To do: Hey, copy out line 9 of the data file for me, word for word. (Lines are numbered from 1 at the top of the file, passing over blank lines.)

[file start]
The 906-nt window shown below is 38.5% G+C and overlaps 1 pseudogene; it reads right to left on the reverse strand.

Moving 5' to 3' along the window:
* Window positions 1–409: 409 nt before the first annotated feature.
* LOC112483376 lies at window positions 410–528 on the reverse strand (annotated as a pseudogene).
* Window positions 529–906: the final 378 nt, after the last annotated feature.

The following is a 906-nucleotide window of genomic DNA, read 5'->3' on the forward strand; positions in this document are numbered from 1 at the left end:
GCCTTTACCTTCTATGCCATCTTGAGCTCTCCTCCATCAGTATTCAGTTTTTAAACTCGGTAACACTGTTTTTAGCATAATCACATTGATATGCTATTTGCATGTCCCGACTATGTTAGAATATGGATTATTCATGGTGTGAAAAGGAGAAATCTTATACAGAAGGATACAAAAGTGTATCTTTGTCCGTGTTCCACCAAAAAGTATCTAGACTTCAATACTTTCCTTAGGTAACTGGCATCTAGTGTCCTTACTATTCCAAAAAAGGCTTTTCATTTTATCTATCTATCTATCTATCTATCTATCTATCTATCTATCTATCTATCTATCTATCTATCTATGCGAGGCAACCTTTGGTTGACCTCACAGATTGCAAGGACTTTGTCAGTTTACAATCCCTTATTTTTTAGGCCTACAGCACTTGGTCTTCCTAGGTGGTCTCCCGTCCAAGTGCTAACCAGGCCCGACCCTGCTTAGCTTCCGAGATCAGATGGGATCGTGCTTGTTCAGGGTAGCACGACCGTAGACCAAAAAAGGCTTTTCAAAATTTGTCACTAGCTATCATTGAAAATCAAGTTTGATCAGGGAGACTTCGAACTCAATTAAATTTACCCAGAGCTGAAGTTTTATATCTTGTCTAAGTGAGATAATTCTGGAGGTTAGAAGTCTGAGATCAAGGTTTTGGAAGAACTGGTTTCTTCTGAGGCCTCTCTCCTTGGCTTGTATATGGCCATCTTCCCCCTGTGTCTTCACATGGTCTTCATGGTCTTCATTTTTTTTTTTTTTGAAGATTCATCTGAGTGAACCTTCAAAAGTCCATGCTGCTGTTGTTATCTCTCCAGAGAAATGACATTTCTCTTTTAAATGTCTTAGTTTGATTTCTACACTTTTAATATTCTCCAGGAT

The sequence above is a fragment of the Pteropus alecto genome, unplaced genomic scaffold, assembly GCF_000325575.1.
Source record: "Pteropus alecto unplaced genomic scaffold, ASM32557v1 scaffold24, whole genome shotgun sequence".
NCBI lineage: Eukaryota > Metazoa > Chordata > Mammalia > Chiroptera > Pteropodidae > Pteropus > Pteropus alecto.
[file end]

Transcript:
Source record: "Pteropus alecto unplaced genomic scaffold, ASM32557v1 scaffold24, whole genome shotgun sequence".